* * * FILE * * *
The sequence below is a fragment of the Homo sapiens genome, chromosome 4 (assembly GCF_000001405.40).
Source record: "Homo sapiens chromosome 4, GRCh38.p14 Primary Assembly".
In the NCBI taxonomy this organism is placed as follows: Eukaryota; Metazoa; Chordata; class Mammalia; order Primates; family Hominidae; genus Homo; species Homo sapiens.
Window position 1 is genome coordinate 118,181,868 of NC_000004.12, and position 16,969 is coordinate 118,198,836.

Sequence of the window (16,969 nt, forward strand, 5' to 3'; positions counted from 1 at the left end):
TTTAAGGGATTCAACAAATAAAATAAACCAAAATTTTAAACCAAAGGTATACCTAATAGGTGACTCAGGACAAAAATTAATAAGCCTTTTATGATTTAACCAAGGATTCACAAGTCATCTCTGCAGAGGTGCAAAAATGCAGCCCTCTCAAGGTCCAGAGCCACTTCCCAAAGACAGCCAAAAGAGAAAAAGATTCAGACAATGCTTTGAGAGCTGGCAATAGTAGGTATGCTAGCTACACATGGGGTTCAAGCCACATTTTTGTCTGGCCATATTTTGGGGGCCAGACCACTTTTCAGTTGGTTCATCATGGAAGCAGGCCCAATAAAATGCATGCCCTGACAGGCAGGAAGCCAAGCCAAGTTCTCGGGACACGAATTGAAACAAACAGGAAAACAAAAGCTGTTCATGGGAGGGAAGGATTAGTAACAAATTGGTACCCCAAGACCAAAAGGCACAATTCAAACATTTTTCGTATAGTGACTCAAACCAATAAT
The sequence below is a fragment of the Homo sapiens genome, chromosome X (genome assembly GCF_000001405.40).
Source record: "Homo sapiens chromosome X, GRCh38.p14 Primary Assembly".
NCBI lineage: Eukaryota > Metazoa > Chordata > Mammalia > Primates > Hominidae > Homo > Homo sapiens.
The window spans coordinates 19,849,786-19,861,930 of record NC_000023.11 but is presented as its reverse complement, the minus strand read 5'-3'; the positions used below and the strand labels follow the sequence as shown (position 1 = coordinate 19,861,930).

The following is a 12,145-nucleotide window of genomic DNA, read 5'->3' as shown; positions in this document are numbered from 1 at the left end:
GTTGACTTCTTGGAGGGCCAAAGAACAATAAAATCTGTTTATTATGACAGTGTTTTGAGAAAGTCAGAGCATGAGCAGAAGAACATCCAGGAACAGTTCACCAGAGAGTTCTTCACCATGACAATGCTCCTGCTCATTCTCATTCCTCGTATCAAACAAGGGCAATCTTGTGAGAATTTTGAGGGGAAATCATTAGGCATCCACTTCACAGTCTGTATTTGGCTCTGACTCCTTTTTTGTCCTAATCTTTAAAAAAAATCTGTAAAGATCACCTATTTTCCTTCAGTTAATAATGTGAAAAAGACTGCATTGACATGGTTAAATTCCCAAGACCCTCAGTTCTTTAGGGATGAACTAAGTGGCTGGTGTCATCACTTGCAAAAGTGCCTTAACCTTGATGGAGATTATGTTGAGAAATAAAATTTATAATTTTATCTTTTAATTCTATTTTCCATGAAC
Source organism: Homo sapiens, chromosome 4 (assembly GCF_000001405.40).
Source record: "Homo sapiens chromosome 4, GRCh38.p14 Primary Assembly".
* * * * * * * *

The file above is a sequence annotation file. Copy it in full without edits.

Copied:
The sequence below is a fragment of the Homo sapiens genome, chromosome 4 (assembly GCF_000001405.40).
Source record: "Homo sapiens chromosome 4, GRCh38.p14 Primary Assembly".
In the NCBI taxonomy this organism is placed as follows: Eukaryota; Metazoa; Chordata; class Mammalia; order Primates; family Hominidae; genus Homo; species Homo sapiens.
Window position 1 is genome coordinate 118,181,868 of NC_000004.12, and position 16,969 is coordinate 118,198,836.

Sequence of the window (16,969 nt, forward strand, 5' to 3'; positions counted from 1 at the left end):
TTTAAGGGATTCAACAAATAAAATAAACCAAAATTTTAAACCAAAGGTATACCTAATAGGTGACTCAGGACAAAAATTAATAAGCCTTTTATGATTTAACCAAGGATTCACAAGTCATCTCTGCAGAGGTGCAAAAATGCAGCCCTCTCAAGGTCCAGAGCCACTTCCCAAAGACAGCCAAAAGAGAAAAAGATTCAGACAATGCTTTGAGAGCTGGCAATAGTAGGTATGCTAGCTACACATGGGGTTCAAGCCACATTTTTGTCTGGCCATATTTTGGGGGCCAGACCACTTTTCAGTTGGTTCATCATGGAAGCAGGCCCAATAAAATGCATGCCCTGACAGGCAGGAAGCCAAGCCAAGTTCTCGGGACACGAATTGAAACAAACAGGAAAACAAAAGCTGTTCATGGGAGGGAAGGATTAGTAACAAATTGGTACCCCAAGACCAAAAGGCACAATTCAAACATTTTTCGTATAGTGACTCAAACCAATAAT
The sequence below is a fragment of the Homo sapiens genome, chromosome X (genome assembly GCF_000001405.40).
Source record: "Homo sapiens chromosome X, GRCh38.p14 Primary Assembly".
NCBI lineage: Eukaryota > Metazoa > Chordata > Mammalia > Primates > Hominidae > Homo > Homo sapiens.
The window spans coordinates 19,849,786-19,861,930 of record NC_000023.11 but is presented as its reverse complement, the minus strand read 5'-3'; the positions used below and the strand labels follow the sequence as shown (position 1 = coordinate 19,861,930).

The following is a 12,145-nucleotide window of genomic DNA, read 5'->3' as shown; positions in this document are numbered from 1 at the left end:
GTTGACTTCTTGGAGGGCCAAAGAACAATAAAATCTGTTTATTATGACAGTGTTTTGAGAAAGTCAGAGCATGAGCAGAAGAACATCCAGGAACAGTTCACCAGAGAGTTCTTCACCATGACAATGCTCCTGCTCATTCTCATTCCTCGTATCAAACAAGGGCAATCTTGTGAGAATTTTGAGGGGAAATCATTAGGCATCCACTTCACAGTCTGTATTTGGCTCTGACTCCTTTTTTGTCCTAATCTTTAAAAAAAATCTGTAAAGATCACCTATTTTCCTTCAGTTAATAATGTGAAAAAGACTGCATTGACATGGTTAAATTCCCAAGACCCTCAGTTCTTTAGGGATGAACTAAGTGGCTGGTGTCATCACTTGCAAAAGTGCCTTAACCTTGATGGAGATTATGTTGAGAAATAAAATTTATAATTTTATCTTTTAATTCTATTTTCCATGAAC
Source organism: Homo sapiens, chromosome 4 (assembly GCF_000001405.40).
Source record: "Homo sapiens chromosome 4, GRCh38.p14 Primary Assembly".